That at least was the takeaway for a group of boaters who were plying the waters of the Sea of Cortes on Valentine’s Day 2011 when they discovered a whale so entangled in fishing net that it could not swim.
“I came upon a young humpback whale that appeared to be dead," said Michael Fishbach, co-founder of the Great Whale Conservancy, narrating the video below. "We floated next to the whale for the next several minutes but we saw no signs of life. Suddenly the whale rose slightly in the water and forcefully exhaled.”
It was then that Fishbach donned snorkeling gear and eased into the water to see that the whale was so entangled in gill net that it was anchored down a good 15 feet. The exhausted animal, its energy nearly spent just in heaving its air hole above water in order to breathe, was on the verge of drowning.
“As I swam along the animal our eyes met,” he said in the narration to the video that his boatmates took of the rescue. “There were no words we could share, but I wanted to let the whale know that we were there to help.”
Freeing the dorsal fin, he climbed back aboard to find that his shipmates had managed to pull some of the netting aboard and cut it off. But more fins were still pinned.
For the next hour or more members of the group painstakingly cut the deadly nylon web away from the animal, using the one small knife they had onboard. A couple of times the whale broke free and started swimming, pulling them along by the net that was still attached. The group waited the animal out, then resumed their work. Eventually the final piece of netting was cut off the whale’s tale, and the animal was truly liberated from its deadly bonds.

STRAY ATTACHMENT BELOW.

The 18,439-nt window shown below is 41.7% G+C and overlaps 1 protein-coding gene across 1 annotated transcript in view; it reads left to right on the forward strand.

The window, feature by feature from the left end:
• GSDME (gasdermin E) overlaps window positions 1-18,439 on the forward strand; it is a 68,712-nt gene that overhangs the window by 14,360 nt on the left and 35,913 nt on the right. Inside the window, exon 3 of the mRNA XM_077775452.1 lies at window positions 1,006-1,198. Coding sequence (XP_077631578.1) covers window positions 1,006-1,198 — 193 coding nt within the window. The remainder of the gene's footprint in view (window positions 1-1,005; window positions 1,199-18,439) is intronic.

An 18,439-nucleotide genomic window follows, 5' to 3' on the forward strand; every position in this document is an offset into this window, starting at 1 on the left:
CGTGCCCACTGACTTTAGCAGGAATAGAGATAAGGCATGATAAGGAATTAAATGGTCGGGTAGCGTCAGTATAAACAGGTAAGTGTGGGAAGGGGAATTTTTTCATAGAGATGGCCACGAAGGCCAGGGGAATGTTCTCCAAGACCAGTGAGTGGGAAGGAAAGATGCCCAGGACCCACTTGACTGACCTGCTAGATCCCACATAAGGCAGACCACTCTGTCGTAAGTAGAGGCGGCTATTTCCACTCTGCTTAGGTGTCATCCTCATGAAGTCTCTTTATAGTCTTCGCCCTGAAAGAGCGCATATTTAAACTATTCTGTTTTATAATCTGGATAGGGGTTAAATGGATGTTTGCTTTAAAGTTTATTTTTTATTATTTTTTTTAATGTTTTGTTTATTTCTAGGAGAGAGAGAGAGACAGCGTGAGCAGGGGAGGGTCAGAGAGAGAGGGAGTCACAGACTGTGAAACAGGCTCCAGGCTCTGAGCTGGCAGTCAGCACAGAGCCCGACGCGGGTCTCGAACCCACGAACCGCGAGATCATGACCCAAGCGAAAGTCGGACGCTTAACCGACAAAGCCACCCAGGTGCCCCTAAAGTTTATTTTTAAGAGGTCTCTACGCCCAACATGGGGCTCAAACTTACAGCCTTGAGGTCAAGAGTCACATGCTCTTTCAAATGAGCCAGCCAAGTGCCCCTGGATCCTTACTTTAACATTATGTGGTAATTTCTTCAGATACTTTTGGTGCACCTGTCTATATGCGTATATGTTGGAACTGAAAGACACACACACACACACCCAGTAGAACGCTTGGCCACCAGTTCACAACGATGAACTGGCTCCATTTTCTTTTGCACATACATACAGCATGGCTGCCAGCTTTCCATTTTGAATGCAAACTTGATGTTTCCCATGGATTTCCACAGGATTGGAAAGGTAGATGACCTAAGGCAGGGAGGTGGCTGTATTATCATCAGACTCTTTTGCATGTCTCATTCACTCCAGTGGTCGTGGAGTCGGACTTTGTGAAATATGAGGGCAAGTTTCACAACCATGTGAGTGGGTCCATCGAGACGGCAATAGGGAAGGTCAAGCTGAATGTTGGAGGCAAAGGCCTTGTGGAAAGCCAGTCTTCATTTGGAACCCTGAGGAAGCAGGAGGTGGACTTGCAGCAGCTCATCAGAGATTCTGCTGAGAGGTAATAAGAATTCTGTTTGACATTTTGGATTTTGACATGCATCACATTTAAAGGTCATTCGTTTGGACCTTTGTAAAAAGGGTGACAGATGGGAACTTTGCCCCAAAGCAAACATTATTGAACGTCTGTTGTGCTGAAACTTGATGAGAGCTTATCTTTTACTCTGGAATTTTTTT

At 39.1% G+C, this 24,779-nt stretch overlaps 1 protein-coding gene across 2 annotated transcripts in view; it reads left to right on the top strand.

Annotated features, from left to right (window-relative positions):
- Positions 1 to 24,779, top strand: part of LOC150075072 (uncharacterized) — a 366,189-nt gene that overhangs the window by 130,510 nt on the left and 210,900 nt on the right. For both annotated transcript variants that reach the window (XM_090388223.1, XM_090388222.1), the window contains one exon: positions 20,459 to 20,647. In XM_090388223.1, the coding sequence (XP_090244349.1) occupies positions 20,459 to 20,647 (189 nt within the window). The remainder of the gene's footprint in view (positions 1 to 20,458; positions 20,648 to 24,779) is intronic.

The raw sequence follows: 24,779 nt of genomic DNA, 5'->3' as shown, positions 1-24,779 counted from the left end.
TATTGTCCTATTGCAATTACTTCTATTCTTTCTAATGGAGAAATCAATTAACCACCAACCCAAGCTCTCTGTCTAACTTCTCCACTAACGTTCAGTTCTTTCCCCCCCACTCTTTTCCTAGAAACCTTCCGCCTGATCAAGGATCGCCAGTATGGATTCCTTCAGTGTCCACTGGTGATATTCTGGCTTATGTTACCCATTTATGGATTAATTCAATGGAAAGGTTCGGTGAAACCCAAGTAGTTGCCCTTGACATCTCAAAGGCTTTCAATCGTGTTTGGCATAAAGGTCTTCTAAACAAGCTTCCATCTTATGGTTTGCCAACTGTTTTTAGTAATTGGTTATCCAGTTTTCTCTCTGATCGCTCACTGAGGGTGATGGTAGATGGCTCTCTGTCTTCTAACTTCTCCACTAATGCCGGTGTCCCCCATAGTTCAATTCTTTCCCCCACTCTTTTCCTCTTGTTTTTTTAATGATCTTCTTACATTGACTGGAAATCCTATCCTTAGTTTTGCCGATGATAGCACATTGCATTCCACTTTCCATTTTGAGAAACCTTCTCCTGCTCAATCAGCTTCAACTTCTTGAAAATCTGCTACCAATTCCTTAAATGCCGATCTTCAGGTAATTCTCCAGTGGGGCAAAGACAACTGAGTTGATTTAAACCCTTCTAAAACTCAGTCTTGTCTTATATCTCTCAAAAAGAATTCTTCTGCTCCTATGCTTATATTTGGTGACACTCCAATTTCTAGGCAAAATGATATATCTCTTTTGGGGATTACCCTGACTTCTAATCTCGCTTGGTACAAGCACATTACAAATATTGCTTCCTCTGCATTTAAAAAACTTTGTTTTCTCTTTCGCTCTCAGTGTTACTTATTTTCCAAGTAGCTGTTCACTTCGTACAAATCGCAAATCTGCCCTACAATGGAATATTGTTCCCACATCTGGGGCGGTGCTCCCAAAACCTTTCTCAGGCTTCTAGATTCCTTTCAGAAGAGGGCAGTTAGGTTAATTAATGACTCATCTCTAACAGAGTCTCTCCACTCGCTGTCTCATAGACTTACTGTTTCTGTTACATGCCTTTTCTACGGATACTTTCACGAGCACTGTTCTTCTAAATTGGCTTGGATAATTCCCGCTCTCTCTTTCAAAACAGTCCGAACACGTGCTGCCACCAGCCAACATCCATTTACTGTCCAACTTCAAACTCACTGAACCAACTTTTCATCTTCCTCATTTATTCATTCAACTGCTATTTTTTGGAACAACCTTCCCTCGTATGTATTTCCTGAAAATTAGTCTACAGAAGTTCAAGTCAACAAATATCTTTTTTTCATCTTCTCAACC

"Free! Free to live life,” one of the boaters crowed as the whale swam away.
The event was similar to something that Makah tribal members came across about a year earlier. Back in 2010, members of the Makah Indian Nation discovered a juvenile humpback whale whose body and tail were entangled in crab pot lines.
The Valentine’s Day rescue boaters were deeply moved. And so was the whale, which proceeded to leap and frolic within sight of the boat for miles in an exuberant display of …. Gratitude? Exhilaration? Watch the video below, and decide for yourself.
Or let the little girl who witnessed the rescue for future generations call it.
“Mommy, I know what she’s doing,” the little girl’s voice says on the video. “She’s showing us that she’s all free.”